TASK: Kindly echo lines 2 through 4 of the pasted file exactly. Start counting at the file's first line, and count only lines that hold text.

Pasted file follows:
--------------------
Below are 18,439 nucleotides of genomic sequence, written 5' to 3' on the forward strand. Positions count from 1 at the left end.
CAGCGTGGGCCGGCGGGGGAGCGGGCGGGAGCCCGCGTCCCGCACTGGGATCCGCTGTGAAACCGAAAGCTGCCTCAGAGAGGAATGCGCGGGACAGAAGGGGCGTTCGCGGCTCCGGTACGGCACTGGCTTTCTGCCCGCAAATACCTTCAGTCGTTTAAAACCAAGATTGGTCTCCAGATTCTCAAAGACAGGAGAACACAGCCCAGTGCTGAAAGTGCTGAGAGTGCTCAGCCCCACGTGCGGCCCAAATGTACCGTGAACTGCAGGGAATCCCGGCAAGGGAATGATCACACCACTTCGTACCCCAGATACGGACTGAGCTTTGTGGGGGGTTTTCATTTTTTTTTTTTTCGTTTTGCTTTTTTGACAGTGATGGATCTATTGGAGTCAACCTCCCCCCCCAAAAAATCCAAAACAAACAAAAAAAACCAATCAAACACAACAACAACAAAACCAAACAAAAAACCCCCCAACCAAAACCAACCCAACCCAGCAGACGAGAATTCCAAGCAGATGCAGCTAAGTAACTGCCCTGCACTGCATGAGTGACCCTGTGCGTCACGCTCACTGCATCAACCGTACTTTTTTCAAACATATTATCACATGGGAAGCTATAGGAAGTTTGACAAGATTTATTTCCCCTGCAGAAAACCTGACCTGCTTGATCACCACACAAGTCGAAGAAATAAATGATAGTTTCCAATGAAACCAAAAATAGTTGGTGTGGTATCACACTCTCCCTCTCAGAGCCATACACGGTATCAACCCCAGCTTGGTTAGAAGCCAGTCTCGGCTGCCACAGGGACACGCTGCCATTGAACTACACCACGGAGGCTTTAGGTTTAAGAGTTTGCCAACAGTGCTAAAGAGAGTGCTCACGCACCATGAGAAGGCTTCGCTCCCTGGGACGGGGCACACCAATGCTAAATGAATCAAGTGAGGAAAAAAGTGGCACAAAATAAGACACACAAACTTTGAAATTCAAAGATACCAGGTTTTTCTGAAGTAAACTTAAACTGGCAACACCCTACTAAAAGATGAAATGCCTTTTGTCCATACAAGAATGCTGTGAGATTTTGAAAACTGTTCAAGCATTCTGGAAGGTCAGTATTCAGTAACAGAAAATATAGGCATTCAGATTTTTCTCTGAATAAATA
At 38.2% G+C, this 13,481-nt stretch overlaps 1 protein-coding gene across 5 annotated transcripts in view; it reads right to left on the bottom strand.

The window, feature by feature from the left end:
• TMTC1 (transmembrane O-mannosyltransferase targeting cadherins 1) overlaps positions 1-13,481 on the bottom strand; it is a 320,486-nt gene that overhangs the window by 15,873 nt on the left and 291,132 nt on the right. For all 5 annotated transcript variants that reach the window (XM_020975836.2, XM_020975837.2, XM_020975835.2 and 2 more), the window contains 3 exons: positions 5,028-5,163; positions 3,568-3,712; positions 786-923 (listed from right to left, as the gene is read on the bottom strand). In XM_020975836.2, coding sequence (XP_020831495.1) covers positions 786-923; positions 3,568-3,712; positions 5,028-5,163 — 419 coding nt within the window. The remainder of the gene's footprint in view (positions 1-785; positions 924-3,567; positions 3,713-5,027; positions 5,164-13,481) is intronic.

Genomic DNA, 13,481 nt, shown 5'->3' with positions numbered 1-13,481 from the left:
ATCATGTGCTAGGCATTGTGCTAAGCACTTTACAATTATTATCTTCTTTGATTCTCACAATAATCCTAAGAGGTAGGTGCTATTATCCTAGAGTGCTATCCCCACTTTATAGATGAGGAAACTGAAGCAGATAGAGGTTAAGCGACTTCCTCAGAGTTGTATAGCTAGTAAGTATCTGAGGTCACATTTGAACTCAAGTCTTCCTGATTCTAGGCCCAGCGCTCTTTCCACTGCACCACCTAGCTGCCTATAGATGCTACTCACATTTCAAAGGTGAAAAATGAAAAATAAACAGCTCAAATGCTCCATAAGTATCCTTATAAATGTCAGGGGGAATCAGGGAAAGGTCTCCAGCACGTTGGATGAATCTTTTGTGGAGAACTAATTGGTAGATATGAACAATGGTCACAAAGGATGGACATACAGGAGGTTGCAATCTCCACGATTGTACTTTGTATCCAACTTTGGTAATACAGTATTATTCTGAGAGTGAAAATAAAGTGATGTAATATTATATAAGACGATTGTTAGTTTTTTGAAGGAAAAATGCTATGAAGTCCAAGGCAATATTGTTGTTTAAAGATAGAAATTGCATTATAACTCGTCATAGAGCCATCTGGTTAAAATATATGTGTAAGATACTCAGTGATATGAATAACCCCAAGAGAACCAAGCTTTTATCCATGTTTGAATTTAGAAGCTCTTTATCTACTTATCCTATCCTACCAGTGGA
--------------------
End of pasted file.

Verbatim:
CAGCGTGGGCCGGCGGGGGAGCGGGCGGGAGCCCGCGTCCCGCACTGGGATCCGCTGTGAAACCGAAAGCTGCCTCAGAGAGGAATGCGCGGGACAGAAGGGGCGTTCGCGGCTCCGGTACGGCACTGGCTTTCTGCCCGCAAATACCTTCAGTCGTTTAAAACCAAGATTGGTCTCCAGATTCTCAAAGACAGGAGAACACAGCCCAGTGCTGAAAGTGCTGAGAGTGCTCAGCCCCACGTGCGGCCCAAATGTACCGTGAACTGCAGGGAATCCCGGCAAGGGAATGATCACACCACTTCGTACCCCAGATACGGACTGAGCTTTGTGGGGGGTTTTCATTTTTTTTTTTTTCGTTTTGCTTTTTTGACAGTGATGGATCTATTGGAGTCAACCTCCCCCCCCAAAAAATCCAAAACAAACAAAAAAAACCAATCAAACACAACAACAACAAAACCAAACAAAAAACCCCCCAACCAAAACCAACCCAACCCAGCAGACGAGAATTCCAAGCAGATGCAGCTAAGTAACTGCCCTGCACTGCATGAGTGACCCTGTGCGTCACGCTCACTGCATCAACCGTACTTTTTTCAAACATATTATCACATGGGAAGCTATAGGAAGTTTGACAAGATTTATTTCCCCTGCAGAAAACCTGACCTGCTTGATCACCACACAAGTCGAAGAAATAAATGATAGTTTCCAATGAAACCAAAAATAGTTGGTGTGGTATCACACTCTCCCTCTCAGAGCCATACACGGTATCAACCCCAGCTTGGTTAGAAGCCAGTCTCGGCTGCCACAGGGACACGCTGCCATTGAACTACACCACGGAGGCTTTAGGTTTAAGAGTTTGCCAACAGTGCTAAAGAGAGTGCTCACGCACCATGAGAAGGCTTCGCTCCCTGGGACGGGGCACACCAATGCTAAATGAATCAAGTGAGGAAAAAAGTGGCACAAAATAAGACACACAAACTTTGAAATTCAAAGATACCAGGTTTTTCTGAAGTAAACTTAAACTGGCAACACCCTACTAAAAGATGAAATGCCTTTTGTCCATACAAGAATGCTGTGAGATTTTGAAAACTGTTCAAGCATTCTGGAAGGTCAGTATTCAGTAACAGAAAATATAGGCATTCAGATTTTTCTCTGAATAAATA
At 38.2% G+C, this 13,481-nt stretch overlaps 1 protein-coding gene across 5 annotated transcripts in view; it reads right to left on the bottom strand.

The window, feature by feature from the left end: